How, then, might Emerson’s mother have seen herself stumbling upon Thomas Carlyle’s vision of her son as a “hoary-headed and toothless baboon”? Or Freud’s, in the gross unlikelihood of her reading the Catholic World’s review of her son’s book Moses and Monotheism as “poorly written, full of repetitions . . . and spoiled by the author’s atheistic bias and his flimsy psychoanalytic fancies”? Goethe’s Wilhelm Meister dismissed as “sheer nonsense” by the Edinburgh Review and, a good century later, the hero of Saul Bellow’s Dangling Man ridiculed as a “pharisaical stinker” in Time magazine, John Barth’s The End of the Road recommended by Kirkus Reviews “for those schooled in the waste matter of the body and the mind,” and William Faulkner’s Absalom, Absalom! shrugged off as the “final blowup of what was once a remarkable, if minor, talent” by The New Yorker magazine where, just forty years later, “a group of avant-garde critics has put forward the idea that books should be made unreadable. This movement has manifest advantages. Being unreadable, the text repels reviewers, critics, anthologists, academic literati, and other parasitical forms of life,” indicting the author of the novel J R wherein “to produce an unreadable text, to sustain this foxy purpose over 726 pages, demands rare powers. Mr. Gaddis has them.” “You’re a fool, a fool!” the distraught mother of Dostoevski’s ill-fated hero Nikolay Stavrogin cries out at the “parasitical forms of life” surrounding her. “You’re all ungrateful fools. Give me my umbrella!”

(“Mothers” is collected in The Rush to Second Place).

They recalled the sad day the sun was darkened; but they did not remember the occasion as being the death of Julius Caesar (William Gaddis)

His father seemed less than ever interested in what passed around him, once assured Wyatt’s illness was done. Except for the Sunday sermon, public activities in the town concerned him less than ever. Like Pliny, retiring to his Laurentine villa when Saturnalia approached, the Reverend Gwyon avoided the bleak festivities of his congregation whenever they occurred, by retiring to his study. But his disinterest was no longer a dark mantle of preoccupation. A sort of hazardous assurance had taken its place. He approached his Sunday sermons with complaisant audacity, introducing, for instance, druidical reverence for the oak tree as divinely favored because so often singled out to be struck by lightning. Through all of this, even to the sermon on the Aurora Borealis, the Dark Day of May in 1790 whose night moon turned to blood, and the great falling of stars in November 1833, as signs of the Second Advent, Aunt May might well have noted the persistent non-appearance of what she, from that same pulpit, had been shown as the body of Christ. Certainly the present members of the Use-Me Society found many of his references “unnecessary.” It did not seem quite necessary, for instance, to note that Moses had been accused of witchcraft in the Koran; that the hundred thousand converts to Christianity in the first two or three centuries in Rome were “slaves and disreputable people,” that in a town on the Nile there were ten thousand “shaggy monks” and twice that number of “god- dedicated virgins”; that Charlemagne mass-baptized Saxons by driving them through a river being blessed upstream by his bishops, while Saint Olaf made his subjects choose between baptism and death. No soberly tolerated feast day came round, but that Reverend Gwyon managed to herald its grim observation by allusion to some pagan ceremony which sounded uncomfortably like having a good time. Still the gray faces kept peace, precarious though it might be. They had never been treated this way from the pulpit. True, many stirred with indignant discomfort after listening to the familiar story of virgin birth on December twenty-fifth, mutilation and resurrection, to find they had been attending, not Christ, but Bacchus, Osiris, Krishna, Buddha, Adonis, Marduk, Balder, Attis, Amphion, or Quetzalcoatl. They recalled the sad day the sun was darkened; but they did not remember the occasion as being the death of Julius Caesar. And many hurried home to closet themselves with their Bibles after the sermon on the Trinity, which proved to be Brahma, Vishnu, and Siva; as they did after the recital of the Immaculate Conception, where the seed entered in spiritual form, bringing forth, in virginal modesty, Romulus and Remus.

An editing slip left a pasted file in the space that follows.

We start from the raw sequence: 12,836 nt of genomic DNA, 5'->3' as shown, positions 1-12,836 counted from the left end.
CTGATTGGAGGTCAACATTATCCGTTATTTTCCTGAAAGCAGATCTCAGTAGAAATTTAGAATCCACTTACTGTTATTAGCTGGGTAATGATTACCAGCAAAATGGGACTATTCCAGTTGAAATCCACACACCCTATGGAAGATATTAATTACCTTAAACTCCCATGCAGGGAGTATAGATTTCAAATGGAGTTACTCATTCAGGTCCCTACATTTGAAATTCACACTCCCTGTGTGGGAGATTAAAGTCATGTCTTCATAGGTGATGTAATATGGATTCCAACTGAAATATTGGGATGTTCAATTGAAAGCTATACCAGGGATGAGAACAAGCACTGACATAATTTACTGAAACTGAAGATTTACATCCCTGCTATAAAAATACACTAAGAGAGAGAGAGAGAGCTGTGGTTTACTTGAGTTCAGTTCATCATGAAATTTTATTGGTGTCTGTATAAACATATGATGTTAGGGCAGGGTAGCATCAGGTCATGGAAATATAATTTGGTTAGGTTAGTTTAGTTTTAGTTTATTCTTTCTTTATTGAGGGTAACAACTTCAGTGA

If the mild assuasive tones of the Reverend offended anywhere, it was the proprietary sense of his congregation; and with true Puritan fortitude they resisted any suggestion that their bloody sacraments might have known other voices and other rooms. They could hardly know that the Reverend’s powers of resistance were being taxed more heavily than their own, where he withstood the temptation to tell them details of the Last Supper at the Eleusinian Mysteries, the snake in the Garden of Eden, what early translators of the Bible chose to let the word ‘thigh’ stand for (where ancient Hebrews placed their hands when under oath), the symbolism of the Triune triangle and, in generative counterpart so distressing to early fathers of the Church, the origin of the Cross.

From William Gaddis’s novel The Recognitions.